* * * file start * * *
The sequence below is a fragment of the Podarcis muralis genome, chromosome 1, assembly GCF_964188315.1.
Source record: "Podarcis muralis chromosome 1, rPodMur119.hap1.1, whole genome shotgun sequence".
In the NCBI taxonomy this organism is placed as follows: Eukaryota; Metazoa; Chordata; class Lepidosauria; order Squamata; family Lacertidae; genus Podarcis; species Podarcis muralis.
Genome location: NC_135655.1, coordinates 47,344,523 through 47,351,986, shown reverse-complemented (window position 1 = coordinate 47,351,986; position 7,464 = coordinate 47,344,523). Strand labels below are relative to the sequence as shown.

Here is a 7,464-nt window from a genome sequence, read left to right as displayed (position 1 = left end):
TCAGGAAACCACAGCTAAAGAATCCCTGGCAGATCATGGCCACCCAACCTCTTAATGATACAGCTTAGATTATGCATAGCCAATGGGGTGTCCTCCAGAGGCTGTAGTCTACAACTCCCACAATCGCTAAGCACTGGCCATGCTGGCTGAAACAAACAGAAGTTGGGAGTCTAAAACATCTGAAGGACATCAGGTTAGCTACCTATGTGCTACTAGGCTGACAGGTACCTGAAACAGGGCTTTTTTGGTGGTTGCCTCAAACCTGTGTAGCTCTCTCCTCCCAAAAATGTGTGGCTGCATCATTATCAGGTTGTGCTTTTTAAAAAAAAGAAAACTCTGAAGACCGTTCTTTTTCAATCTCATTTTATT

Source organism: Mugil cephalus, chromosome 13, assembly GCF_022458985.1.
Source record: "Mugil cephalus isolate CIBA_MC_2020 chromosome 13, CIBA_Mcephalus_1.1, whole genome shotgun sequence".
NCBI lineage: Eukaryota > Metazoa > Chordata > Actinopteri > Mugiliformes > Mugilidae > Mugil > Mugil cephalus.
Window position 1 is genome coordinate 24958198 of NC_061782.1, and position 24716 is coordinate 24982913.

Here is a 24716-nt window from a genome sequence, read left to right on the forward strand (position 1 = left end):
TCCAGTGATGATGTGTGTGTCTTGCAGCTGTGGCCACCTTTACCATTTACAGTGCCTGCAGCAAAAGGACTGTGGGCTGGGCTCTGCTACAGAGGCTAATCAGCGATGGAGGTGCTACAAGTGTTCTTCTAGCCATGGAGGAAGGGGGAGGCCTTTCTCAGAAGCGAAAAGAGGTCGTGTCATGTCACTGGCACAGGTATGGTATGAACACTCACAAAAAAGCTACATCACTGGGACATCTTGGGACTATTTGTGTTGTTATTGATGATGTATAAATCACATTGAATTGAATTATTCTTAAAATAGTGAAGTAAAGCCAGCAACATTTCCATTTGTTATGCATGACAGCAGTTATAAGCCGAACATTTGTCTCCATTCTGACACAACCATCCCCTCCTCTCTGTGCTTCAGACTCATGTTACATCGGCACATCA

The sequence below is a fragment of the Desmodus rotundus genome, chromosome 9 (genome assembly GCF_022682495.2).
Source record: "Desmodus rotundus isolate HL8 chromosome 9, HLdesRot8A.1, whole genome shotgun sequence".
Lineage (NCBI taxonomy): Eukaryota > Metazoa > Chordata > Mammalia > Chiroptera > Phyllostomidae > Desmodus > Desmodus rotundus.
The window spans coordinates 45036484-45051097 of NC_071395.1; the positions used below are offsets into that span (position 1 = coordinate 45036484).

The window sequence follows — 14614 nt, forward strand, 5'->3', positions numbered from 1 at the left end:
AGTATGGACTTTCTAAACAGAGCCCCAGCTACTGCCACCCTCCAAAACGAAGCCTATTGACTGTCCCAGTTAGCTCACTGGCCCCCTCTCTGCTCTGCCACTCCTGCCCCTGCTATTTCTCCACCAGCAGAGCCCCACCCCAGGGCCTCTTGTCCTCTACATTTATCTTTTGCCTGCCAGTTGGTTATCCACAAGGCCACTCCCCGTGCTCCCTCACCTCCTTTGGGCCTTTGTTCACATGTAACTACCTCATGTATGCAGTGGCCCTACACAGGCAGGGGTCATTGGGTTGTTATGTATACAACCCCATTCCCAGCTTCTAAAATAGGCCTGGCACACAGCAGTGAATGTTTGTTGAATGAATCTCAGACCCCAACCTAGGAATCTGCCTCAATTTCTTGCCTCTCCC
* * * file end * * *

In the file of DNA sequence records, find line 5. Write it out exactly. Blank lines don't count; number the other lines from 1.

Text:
Here is a 7,464-nt window from a genome sequence, read left to right as displayed (position 1 = left end):